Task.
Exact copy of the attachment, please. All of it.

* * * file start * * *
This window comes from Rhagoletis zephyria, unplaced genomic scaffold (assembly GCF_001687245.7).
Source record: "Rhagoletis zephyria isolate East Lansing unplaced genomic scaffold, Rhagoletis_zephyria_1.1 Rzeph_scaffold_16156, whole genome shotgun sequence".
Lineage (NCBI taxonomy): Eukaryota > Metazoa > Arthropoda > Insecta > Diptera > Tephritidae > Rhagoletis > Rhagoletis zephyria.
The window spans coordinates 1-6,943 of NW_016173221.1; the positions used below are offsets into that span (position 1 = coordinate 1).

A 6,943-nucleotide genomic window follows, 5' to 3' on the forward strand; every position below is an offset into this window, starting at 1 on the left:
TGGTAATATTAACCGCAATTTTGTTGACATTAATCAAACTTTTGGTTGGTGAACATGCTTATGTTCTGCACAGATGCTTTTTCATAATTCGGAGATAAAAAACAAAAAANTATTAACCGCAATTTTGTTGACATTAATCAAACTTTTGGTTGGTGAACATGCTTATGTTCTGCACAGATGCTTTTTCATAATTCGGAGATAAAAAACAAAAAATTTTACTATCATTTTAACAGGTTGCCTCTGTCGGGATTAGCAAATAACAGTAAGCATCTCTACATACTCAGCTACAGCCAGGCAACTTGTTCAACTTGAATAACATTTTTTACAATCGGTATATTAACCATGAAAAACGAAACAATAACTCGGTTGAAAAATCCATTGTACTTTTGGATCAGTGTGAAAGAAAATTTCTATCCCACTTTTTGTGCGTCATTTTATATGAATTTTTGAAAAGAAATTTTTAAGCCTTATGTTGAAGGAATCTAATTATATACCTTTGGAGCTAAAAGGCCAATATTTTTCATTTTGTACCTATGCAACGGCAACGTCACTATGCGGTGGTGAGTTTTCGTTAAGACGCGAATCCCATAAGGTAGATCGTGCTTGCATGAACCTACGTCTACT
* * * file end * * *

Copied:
This window comes from Rhagoletis zephyria, unplaced genomic scaffold (assembly GCF_001687245.7).
Source record: "Rhagoletis zephyria isolate East Lansing unplaced genomic scaffold, Rhagoletis_zephyria_1.1 Rzeph_scaffold_16156, whole genome shotgun sequence".
Lineage (NCBI taxonomy): Eukaryota > Metazoa > Arthropoda > Insecta > Diptera > Tephritidae > Rhagoletis > Rhagoletis zephyria.
The window spans coordinates 1-6,943 of NW_016173221.1; the positions used below are offsets into that span (position 1 = coordinate 1).

A 6,943-nucleotide genomic window follows, 5' to 3' on the forward strand; every position below is an offset into this window, starting at 1 on the left:
TGGTAATATTAACCGCAATTTTGTTGACATTAATCAAACTTTTGGTTGGTGAACATGCTTATGTTCTGCACAGATGCTTTTTCATAATTCGGAGATAAAAAACAAAAAANTATTAACCGCAATTTTGTTGACATTAATCAAACTTTTGGTTGGTGAACATGCTTATGTTCTGCACAGATGCTTTTTCATAATTCGGAGATAAAAAACAAAAAATTTTACTATCATTTTAACAGGTTGCCTCTGTCGGGATTAGCAAATAACAGTAAGCATCTCTACATACTCAGCTACAGCCAGGCAACTTGTTCAACTTGAATAACATTTTTTACAATCGGTATATTAACCATGAAAAACGAAACAATAACTCGGTTGAAAAATCCATTGTACTTTTGGATCAGTGTGAAAGAAAATTTCTATCCCACTTTTTGTGCGTCATTTTATATGAATTTTTGAAAAGAAATTTTTAAGCCTTATGTTGAAGGAATCTAATTATATACCTTTGGAGCTAAAAGGCCAATATTTTTCATTTTGTACCTATGCAACGGCAACGTCACTATGCGGTGGTGAGTTTTCGTTAAGACGCGAATCCCATAAGGTAGATCGTGCTTGCATGAACCTACGTCTACT